### Estimation of variance when mean is unknown

If the mean is not known, the most uninformative prior that can be taken for it is arguably the translation-invariant prior p(μ|I) ∝ const., which gives the following joint posterior distribution for μ and σ2,

\begin{align} p(\mu, \sigma^2 \mid D, I) & \propto \frac{1}{\sigma^{n+2}} \exp \left[ -\frac{\sum_i^n(x_i-\mu)^2}{2\sigma^2} \right] \\ & = \frac{1}{\sigma^{n+2}} \exp \left[ -\frac{\sum_i^n(x_i-\bar{x})^2}{2\sigma^2} \right] \exp \left[ -\frac{\sum_i^n(\mu -\bar{x})^2}{2\sigma^2} \right] \end{align}

The marginal posterior distribution for σ2 is obtained from the joint posterior distribution by integrating out over μ,

\begin{align} p(\sigma^2|D, I) \; \propto \; & \frac{1}{\sigma^{n+2}} \; \exp \left[ -\frac{\sum_i^n(x_i-\bar{x})^2}{2\sigma^2} \right] \; \int_{-\infty}^{\infty} \exp \left[ -\frac{\sum_i^n(\mu -\bar{x})^2}{2\sigma^2} \right] d\mu\\ = \; & \frac{1}{\sigma^{n+2}} \; \exp \left[ -\frac{\sum_i^n(x_i-\bar{x})^2}{2\sigma^2} \right] \; \sqrt{2 \pi \sigma^2 / n} \\ \propto \; & (\sigma^2)^{-(n+1)/2} \; \exp \left[ -\frac{(n-1)s^2}{2\sigma^2} \right] \end{align}

This is again a scaled inverse chi-squared distribution, with parameters $\scriptstyle{n-1}\;$ and $\scriptstyle{s^2 = \sum (x_i - \bar{x})^2/(n-1)}$.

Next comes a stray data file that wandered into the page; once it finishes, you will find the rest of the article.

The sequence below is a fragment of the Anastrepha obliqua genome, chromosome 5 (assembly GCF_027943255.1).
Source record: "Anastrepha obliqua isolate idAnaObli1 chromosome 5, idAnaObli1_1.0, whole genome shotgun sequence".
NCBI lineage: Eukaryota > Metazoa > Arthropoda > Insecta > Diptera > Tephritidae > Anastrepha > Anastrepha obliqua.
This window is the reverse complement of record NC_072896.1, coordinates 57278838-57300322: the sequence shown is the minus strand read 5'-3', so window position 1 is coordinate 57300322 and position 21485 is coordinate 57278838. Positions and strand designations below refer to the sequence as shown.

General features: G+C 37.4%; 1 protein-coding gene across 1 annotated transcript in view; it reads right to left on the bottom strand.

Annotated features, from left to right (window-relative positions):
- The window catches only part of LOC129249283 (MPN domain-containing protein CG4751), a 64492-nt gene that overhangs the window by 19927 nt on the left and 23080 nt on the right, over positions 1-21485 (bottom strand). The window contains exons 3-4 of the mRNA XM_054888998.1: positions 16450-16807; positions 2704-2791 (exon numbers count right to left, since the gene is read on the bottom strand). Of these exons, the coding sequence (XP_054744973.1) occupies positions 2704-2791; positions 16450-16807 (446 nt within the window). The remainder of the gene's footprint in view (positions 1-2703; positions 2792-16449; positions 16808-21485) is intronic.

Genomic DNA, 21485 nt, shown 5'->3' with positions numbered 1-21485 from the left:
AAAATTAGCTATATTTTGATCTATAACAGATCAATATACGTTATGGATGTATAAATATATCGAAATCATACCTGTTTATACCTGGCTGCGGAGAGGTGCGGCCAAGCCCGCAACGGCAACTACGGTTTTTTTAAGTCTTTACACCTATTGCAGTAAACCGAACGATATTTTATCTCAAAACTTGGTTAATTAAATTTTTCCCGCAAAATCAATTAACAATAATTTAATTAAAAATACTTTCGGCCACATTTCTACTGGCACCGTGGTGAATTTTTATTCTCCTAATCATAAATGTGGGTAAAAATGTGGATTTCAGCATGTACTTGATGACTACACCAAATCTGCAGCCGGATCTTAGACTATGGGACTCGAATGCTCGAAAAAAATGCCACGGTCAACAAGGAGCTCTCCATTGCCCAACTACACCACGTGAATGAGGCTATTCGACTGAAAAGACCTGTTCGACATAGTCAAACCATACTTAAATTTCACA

## Related distributions

• If $X \sim \mbox{Scale-inv-}\chi^2(\nu, \tau^2)$ then $k X \sim \mbox{Scale-inv-}\chi^2(\nu, k \tau^2)\,$
• If $X \sim \mbox{inv-}\chi^2(\nu) \,$ (Inverse-chi-squared distribution) then $X \sim \mbox{Scale-inv-}\chi^2(\nu, 1/\nu) \,$
• If $X \sim \mbox{Scale-inv-}\chi^2(\nu, \tau^2)$ then $\frac{X}{\tau^2 \nu} \sim \mbox{inv-}\chi^2(\nu) \,$ (Inverse-chi-squared distribution)
• If $X \sim \mbox{Scale-inv-}\chi^2(\nu, \tau^2)$ then $X \sim \textrm{Inv-Gamma}\left(\frac{\nu}{2}, \frac{\nu\tau^2}{2}\right)$ (Inverse-gamma distribution)
• Scaled inverse chi square distribution is a special case of type 5 Pearson distribution

## References

• Gelman A. et al (1995), Bayesian Data Analysis, pp 474–475; also pp 47, 480
1. ^ Gelman et al (1995), Bayesian Data Analysis (1st ed), p.68